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Harnass Question

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The race season starts this Sunday and I'm going to get the bike ready for "hard" riding one night this week. For those of you that have been through their harnass, did you take it off completely in order to inspect it or did you just finger through the bundles? I was thinking about doing some "drastic" changes to the harnass, but I don't know if it is a good idea or not. By drastic I mean, totally removing the oxygen sensor wires, removing the large connector near the head (not the D&M plug-in, the BIG one that sits to the left of the spark plug). I don't know what harm can be done by removing this unused connectors, I just want to know if anyone has done it already before I make the "big clip"

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Leave it on the bike and double insulate the breakouts. Getting rid of the O2 sensor wires is a good idea though. I may make some changes to the relay circuit, add suppression, '03 switch, and a solid state relay to drive the fuel pump for better ECU protection.

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GP,

I think you're the king of the cool mods ... but you need to document your (ie: understandable instructions/parts (and where you can obtain them)) mods.

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I'm in exactly the same boat as Jason. Our season starts in 3 weeks and I want the Clatterdale to be bullet proof.

I've gotten as far as cutting the zip ties loose... then I lost my nerve. :D I've been 'studying it' ever sense. I'd also like to remove the clutter from the top of the head, and move the ECU plug in unit to the rear at the seat & rear fender. It appears that I could move all of it back to around the battery box area, maybe even by what appears to be a relay or solinoid of some nature beside the battery.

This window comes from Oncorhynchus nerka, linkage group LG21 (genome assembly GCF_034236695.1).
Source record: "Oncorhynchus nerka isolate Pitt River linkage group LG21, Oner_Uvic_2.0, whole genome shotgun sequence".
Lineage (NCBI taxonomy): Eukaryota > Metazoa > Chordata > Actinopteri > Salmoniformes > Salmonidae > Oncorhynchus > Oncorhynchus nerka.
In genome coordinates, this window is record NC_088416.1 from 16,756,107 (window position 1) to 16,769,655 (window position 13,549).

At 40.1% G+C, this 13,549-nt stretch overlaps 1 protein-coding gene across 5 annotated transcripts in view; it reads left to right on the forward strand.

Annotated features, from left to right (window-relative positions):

In order to do this though I'd have to split open the wire loom that the majority of those wires are grouped into. I wouldn't want to do that unless I could replace it though.

Glenn, you've mentioned that you found several potential problems when you went through your harness. Did you open up the looms and look over each individual wire, or just gave it a once over in its stock form?

This surely can't be as hard or scary as it looks...can it? :)

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Look closely at the harness where "breakouts" of a smaller number of wires go to connectors. You will find these are unprotected, and frequently in contact with or close to the frame or frame fasteners. These are the wires you need to add insulation to. Also look for shiny spots on the frame, valve cover, etc. that indicate rubbing. Use zip ties/insulation/minor repositioning to eliminate this.

Potential trouble spots are:

unused O2 sensor breakout(heat)

upper subframe bolt area (insulate nut)

valve cover area (heat, abrasion)

stator connector (sharp bend, wires touch frame)

rectifier/regulator (sharp bend, tension)

throttle body upper right side (abrasion on throttle body)

fuel pump (tie connector to frame, eliminate flex, insulate wires)

relay, fuse area (many sharp bends)

The main loom is fine, its tightly wraped, insulated, and mounted to the subframe which is cool on the right side.

You can cut the sleeving and pull the interface wires back far enough to locate the D&M connector near the relay, just tape it up tightly and mount it back up. I did it with extended wires, leaving the harness intact.

Keep in mind whenever you have a wire with sharp bend in conjunction with vibration and movement, you are asking for a broken wire.

Overall try to eliminate stress, movement, heat exposure, and abrasion and the system will be 100% better.

I'm working on some other neat stuff using solid state relays. If space allows I will replace the existing one and add additional one to drive the fuel pump. Also re-plumbing the fuel system to allow a little more room for a bigger fan.

Hope this helps.

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